We appreciate the good intentions, but as with so much involving kids, it's primarily up to parents to monitor unwelcome influences. The "off" button is always within reach.
That's the Chicago Sun-Times' wise rejoinder to the latest set of recommendations regarding children and television from the American Academy of Pediatrics.
In a widely discussed (indeed, I even appeared on a San Fran radio show with the head of the organization last night) policy statement, the AAP argues that TV advertising is a major factor in the growing number of overweight children (about 15 percent of kids are obese porkers) and that ads for food, booze, and impotence drugs should be restricted on the boob tube. "If we can make the airwaves healthier, and make advertising healthier, then it makes more sense than putting 50 million children on a diet," said Victor Strasburger, the University of New Mexico professor who was the author of the statement. "We'd like to see more birth control ads…and less ads for erectile dysfunction drugs because it makes sex seem like a recreational activity."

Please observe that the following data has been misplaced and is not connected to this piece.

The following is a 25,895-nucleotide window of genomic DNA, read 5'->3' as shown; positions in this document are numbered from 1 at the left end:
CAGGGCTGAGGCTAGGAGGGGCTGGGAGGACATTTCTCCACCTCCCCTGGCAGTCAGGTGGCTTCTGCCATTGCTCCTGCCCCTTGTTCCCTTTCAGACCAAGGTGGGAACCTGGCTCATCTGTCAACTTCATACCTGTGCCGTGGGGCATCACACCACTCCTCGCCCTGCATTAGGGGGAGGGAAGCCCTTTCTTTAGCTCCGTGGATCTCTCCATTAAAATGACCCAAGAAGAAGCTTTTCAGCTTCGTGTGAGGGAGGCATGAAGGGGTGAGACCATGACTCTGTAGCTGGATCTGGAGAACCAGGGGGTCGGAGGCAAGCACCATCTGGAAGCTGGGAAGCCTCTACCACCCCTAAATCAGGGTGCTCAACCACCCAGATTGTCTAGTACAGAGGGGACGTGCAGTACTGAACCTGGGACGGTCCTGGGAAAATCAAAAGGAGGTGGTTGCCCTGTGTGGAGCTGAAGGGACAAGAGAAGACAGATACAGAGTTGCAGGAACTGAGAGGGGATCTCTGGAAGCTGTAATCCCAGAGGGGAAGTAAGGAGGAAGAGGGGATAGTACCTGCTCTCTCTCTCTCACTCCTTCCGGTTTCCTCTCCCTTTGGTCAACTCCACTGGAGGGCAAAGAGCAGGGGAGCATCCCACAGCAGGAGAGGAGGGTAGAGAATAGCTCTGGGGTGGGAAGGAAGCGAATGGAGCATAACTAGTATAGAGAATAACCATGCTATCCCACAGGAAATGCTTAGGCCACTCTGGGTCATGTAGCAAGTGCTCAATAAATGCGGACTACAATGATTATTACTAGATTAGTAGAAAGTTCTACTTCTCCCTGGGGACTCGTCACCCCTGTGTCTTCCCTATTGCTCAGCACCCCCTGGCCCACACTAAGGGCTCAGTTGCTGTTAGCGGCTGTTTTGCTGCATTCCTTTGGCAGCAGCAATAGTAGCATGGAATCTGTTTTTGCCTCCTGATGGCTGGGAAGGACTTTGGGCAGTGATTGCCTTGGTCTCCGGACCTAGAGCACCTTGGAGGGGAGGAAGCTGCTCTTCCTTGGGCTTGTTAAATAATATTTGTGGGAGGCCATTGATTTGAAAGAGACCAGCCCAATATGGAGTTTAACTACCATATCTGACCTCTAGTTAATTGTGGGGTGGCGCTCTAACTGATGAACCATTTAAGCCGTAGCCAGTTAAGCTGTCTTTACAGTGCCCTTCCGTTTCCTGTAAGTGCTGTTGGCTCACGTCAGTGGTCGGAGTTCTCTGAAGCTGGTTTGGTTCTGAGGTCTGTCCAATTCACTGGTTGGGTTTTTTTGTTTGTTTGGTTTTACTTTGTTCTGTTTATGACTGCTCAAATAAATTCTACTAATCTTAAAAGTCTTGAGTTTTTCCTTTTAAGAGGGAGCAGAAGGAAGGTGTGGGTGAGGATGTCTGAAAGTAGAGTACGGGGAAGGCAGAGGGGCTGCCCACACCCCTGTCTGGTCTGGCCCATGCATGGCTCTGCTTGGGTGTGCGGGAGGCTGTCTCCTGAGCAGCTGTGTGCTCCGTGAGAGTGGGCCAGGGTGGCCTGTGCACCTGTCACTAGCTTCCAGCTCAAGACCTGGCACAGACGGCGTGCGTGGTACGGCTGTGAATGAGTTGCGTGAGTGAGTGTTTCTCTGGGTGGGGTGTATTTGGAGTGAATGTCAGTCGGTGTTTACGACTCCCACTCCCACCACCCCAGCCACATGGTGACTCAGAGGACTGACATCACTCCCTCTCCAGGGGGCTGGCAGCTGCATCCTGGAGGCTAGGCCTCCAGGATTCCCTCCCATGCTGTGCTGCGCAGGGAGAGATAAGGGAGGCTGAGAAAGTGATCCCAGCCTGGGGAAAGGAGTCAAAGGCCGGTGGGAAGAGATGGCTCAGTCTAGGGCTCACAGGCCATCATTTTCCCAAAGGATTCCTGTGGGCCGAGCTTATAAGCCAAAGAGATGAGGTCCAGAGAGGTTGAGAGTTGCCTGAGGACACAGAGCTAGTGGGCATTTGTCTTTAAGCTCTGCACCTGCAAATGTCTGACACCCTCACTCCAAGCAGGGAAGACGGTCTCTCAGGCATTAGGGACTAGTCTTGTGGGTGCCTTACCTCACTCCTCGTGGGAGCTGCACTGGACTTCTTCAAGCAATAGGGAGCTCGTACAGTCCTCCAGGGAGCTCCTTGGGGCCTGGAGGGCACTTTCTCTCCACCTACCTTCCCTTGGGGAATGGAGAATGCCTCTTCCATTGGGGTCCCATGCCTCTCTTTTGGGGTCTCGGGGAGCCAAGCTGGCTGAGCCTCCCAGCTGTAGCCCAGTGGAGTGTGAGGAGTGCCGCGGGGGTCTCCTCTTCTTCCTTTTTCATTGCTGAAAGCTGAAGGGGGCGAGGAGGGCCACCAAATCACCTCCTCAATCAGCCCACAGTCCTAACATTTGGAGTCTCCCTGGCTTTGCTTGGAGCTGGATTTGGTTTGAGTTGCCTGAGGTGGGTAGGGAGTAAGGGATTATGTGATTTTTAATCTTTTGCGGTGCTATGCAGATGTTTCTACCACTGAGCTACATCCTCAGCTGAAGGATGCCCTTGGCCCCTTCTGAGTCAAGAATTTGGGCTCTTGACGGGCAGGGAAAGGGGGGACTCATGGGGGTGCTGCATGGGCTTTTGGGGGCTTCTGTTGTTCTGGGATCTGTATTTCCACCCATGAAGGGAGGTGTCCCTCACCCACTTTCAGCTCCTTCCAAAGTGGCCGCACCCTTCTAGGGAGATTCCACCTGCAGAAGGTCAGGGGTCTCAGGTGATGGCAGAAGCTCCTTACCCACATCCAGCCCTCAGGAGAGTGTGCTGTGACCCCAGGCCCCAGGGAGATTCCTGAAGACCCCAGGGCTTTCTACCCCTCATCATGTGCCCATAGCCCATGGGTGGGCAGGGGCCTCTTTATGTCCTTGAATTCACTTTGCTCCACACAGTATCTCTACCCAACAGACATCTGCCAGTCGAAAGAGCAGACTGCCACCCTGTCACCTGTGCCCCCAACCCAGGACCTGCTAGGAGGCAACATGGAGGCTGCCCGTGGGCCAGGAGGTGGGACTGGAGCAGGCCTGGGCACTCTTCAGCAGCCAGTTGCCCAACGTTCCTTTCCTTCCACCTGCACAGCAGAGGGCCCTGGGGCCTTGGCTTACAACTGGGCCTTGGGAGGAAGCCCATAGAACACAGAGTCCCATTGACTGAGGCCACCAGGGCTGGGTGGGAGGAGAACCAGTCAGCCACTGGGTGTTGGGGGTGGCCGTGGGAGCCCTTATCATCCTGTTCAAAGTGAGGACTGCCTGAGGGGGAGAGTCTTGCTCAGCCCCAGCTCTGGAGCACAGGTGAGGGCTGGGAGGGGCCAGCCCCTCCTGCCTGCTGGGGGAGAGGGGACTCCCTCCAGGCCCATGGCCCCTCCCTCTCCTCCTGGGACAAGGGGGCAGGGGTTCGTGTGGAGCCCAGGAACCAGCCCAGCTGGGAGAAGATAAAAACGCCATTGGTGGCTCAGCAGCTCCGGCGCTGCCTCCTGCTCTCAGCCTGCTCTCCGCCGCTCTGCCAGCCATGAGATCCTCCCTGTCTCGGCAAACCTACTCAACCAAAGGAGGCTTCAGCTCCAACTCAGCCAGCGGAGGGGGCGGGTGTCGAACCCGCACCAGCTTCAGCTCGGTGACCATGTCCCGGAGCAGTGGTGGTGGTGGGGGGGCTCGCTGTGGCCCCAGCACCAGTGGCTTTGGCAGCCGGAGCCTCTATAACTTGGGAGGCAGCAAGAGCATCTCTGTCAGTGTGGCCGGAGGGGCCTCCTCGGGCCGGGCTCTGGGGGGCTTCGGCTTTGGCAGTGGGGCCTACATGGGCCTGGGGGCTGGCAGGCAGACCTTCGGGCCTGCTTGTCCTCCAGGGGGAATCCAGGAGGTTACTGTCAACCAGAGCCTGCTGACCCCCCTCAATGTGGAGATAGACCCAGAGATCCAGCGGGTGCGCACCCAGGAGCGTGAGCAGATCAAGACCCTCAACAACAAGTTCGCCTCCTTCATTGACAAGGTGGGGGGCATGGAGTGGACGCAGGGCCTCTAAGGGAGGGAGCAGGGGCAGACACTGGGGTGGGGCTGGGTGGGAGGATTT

The AAP spokesman I debated also argued that advertising has negative effects on kids when it comes to sexual activity and drinking. I don't really buy that correlation. It's not clear that kids are eating more calories these days (indeed, it seems likely the rise in adolescent chubsy-ubsyism among all ages stems more from a decline in physical activity rather than pigging out on Doritos and Double-Plus Good Big Gulps). Teen sex is down from where it was a decade ago and drinking rates are way below 1975 rates and down since recent upticks in the mid-1990s, despite an almost certain increase in ads directed at or consumed by kids.
The AAP worries that parents can't stand up to kids who whine for junk food and, apparently, beer and Viagra. If that's the case, then it's really a lost cause, isn't it? The AAP makes one decent point: "If we taught kids media literacy, you can essentially immunize kids against advertising," Strasburger told the press. That's about right. And more to the point, that's already happening–not in school or in doctors' offices, but in the living rooms of the United States and around the globe, as children grow up in a media-soaked environment.